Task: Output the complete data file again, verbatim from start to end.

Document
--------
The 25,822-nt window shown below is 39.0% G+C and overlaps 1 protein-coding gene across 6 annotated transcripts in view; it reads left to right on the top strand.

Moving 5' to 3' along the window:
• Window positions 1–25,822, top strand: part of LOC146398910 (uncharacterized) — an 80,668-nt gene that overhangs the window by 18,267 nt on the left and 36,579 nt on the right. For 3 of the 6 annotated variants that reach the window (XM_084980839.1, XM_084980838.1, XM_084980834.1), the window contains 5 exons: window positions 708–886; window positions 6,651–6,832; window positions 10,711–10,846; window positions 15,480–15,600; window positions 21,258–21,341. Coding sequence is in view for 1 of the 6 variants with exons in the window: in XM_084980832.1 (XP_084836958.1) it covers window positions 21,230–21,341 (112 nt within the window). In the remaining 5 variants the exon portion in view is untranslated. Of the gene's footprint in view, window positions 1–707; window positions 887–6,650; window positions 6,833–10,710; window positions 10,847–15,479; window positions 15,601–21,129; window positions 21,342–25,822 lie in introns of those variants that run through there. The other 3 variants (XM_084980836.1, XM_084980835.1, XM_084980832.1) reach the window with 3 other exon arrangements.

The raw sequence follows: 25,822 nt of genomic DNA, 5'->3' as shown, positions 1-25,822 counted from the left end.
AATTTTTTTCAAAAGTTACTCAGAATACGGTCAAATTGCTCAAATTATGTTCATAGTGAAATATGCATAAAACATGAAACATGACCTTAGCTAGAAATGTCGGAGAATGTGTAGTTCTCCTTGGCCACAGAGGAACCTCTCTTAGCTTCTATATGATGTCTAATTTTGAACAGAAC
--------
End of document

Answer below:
The 25,822-nt window shown below is 39.0% G+C and overlaps 1 protein-coding gene across 6 annotated transcripts in view; it reads left to right on the top strand.

Moving 5' to 3' along the window:
• Window positions 1–25,822, top strand: part of LOC146398910 (uncharacterized) — an 80,668-nt gene that overhangs the window by 18,267 nt on the left and 36,579 nt on the right. For 3 of the 6 annotated variants that reach the window (XM_084980839.1, XM_084980838.1, XM_084980834.1), the window contains 5 exons: window positions 708–886; window positions 6,651–6,832; window positions 10,711–10,846; window positions 15,480–15,600; window positions 21,258–21,341. Coding sequence is in view for 1 of the 6 variants with exons in the window: in XM_084980832.1 (XP_084836958.1) it covers window positions 21,230–21,341 (112 nt within the window). In the remaining 5 variants the exon portion in view is untranslated. Of the gene's footprint in view, window positions 1–707; window positions 887–6,650; window positions 6,833–10,710; window positions 10,847–15,479; window positions 15,601–21,129; window positions 21,342–25,822 lie in introns of those variants that run through there. The other 3 variants (XM_084980836.1, XM_084980835.1, XM_084980832.1) reach the window with 3 other exon arrangements.

The raw sequence follows: 25,822 nt of genomic DNA, 5'->3' as shown, positions 1-25,822 counted from the left end.
AATTTTTTTCAAAAGTTACTCAGAATACGGTCAAATTGCTCAAATTATGTTCATAGTGAAATATGCATAAAACATGAAACATGACCTTAGCTAGAAATGTCGGAGAATGTGTAGTTCTCCTTGGCCACAGAGGAACCTCTCTTAGCTTCTATATGATGTCTAATTTTGAACAGAAC